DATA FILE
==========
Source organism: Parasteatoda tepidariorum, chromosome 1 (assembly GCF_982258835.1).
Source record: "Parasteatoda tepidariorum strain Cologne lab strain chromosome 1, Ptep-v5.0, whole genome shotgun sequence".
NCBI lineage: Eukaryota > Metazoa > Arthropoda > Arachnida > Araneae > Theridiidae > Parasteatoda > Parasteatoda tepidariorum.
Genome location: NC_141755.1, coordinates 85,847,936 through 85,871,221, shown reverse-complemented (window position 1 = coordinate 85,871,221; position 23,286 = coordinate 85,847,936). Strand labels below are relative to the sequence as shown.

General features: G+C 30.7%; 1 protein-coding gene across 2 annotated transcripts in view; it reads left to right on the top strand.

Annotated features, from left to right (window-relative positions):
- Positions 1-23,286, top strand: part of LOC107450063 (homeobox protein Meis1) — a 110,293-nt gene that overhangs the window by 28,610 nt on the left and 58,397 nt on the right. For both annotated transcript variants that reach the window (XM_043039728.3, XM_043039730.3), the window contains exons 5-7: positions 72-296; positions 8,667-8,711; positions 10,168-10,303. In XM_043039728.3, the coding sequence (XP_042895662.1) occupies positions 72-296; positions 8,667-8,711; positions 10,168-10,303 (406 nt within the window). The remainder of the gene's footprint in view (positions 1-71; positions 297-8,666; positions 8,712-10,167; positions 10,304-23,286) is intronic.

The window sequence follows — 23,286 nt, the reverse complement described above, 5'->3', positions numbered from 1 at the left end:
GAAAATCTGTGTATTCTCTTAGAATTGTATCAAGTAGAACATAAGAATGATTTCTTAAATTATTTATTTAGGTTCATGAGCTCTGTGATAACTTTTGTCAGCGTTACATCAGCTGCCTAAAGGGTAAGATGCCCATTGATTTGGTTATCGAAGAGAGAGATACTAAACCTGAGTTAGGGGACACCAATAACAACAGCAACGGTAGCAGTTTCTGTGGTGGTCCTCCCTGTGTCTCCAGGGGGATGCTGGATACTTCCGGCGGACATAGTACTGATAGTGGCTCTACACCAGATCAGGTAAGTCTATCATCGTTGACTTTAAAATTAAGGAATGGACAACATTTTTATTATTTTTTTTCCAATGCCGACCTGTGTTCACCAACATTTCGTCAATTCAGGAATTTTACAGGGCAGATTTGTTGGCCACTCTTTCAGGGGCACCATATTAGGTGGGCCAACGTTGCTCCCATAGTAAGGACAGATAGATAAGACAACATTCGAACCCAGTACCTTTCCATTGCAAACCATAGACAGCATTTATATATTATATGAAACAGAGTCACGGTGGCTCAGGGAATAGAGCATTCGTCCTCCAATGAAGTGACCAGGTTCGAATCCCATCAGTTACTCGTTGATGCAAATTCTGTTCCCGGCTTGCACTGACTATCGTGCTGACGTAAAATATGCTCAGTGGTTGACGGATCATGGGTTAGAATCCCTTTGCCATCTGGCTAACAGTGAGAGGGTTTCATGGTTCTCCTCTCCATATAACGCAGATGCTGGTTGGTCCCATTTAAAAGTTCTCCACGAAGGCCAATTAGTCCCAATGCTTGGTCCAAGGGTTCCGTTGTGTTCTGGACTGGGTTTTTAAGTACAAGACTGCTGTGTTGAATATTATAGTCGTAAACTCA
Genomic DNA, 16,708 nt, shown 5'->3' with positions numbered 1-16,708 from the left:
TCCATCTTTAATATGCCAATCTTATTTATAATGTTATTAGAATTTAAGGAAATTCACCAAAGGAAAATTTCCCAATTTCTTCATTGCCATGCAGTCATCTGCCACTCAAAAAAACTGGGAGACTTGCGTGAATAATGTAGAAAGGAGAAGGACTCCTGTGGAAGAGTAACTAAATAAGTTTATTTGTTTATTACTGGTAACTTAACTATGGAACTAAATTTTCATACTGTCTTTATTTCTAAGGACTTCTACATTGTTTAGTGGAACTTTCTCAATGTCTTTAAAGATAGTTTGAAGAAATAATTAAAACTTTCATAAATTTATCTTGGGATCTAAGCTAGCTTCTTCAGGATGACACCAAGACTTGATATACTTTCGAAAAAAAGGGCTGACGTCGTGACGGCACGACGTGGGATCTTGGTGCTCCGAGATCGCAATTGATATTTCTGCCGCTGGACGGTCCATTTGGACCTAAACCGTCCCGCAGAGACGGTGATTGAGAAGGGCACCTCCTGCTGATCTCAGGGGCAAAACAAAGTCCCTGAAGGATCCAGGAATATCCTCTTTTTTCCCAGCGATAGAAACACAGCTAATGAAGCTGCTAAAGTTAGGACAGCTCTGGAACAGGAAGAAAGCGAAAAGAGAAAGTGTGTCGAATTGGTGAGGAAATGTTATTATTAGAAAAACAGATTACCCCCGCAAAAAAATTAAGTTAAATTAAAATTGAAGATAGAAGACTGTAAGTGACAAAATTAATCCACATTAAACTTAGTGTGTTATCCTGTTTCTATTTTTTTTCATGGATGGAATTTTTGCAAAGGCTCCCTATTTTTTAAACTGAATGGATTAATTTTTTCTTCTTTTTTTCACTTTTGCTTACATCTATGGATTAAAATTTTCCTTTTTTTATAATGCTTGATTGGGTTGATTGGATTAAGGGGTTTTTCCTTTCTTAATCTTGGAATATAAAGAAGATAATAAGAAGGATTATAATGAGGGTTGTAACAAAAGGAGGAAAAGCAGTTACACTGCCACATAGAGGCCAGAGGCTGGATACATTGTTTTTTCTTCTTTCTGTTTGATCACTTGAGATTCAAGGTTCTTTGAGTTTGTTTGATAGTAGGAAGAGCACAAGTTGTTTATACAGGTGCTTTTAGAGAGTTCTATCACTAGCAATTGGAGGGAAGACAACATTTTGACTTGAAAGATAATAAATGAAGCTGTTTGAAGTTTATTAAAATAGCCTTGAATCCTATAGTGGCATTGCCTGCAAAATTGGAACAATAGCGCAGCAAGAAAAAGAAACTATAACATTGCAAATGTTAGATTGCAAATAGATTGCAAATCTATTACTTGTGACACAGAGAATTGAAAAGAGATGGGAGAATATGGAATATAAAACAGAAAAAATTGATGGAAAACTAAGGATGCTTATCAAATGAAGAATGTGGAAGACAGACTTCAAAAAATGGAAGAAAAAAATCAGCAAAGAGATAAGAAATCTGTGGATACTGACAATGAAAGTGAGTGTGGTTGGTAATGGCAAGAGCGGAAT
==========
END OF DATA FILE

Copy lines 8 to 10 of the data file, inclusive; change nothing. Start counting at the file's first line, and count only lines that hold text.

The window sequence follows — 23,286 nt, the reverse complement described above, 5'->3', positions numbered from 1 at the left end:
GAAAATCTGTGTATTCTCTTAGAATTGTATCAAGTAGAACATAAGAATGATTTCTTAAATTATTTATTTAGGTTCATGAGCTCTGTGATAACTTTTGTCAGCGTTACATCAGCTGCCTAAAGGGTAAGATGCCCATTGATTTGGTTATCGAAGAGAGAGATACTAAACCTGAGTTAGGGGACACCAATAACAACAGCAACGGTAGCAGTTTCTGTGGTGGTCCTCCCTGTGTCTCCAGGGGGATGCTGGATACTTCCGGCGGACATAGTACTGATAGTGGCTCTACACCAGATCAGGTAAGTCTATCATCGTTGACTTTAAAATTAAGGAATGGACAACATTTTTATTATTTTTTTTCCAATGCCGACCTGTGTTCACCAACATTTCGTCAATTCAGGAATTTTACAGGGCAGATTTGTTGGCCACTCTTTCAGGGGCACCATATTAGGTGGGCCAACGTTGCTCCCATAGTAAGGACAGATAGATAAGACAACATTCGAACCCAGTACCTTTCCATTGCAAACCATAGACAGCATTTATATATTATATGAAACAGAGTCACGGTGGCTCAGGGAATAGAGCATTCGTCCTCCAATGAAGTGACCAGGTTCGAATCCCATCAGTTACTCGTTGATGCAAATTCTGTTCCCGGCTTGCACTGACTATCGTGCTGACGTAAAATATGCTCAGTGGTTGACGGATCATGGGTTAGAATCCCTTTGCCATCTGGCTAACAGTGAGAGGGTTTCATGGTTCTCCTCTCCATATAACGCAGATGCTGGTTGGTCCCATTTAAAAGTTCTCCACGAAGGCCAATTAGTCCCAATGCTTGGTCCAAGGGTTCCGTTGTGTTCTGGACTGGGTTTTTAAGTACAAGACTGCTGTGTTGAATATTATAGTCGTAAACTCA
Genomic DNA, 16,708 nt, shown 5'->3' with positions numbered 1-16,708 from the left: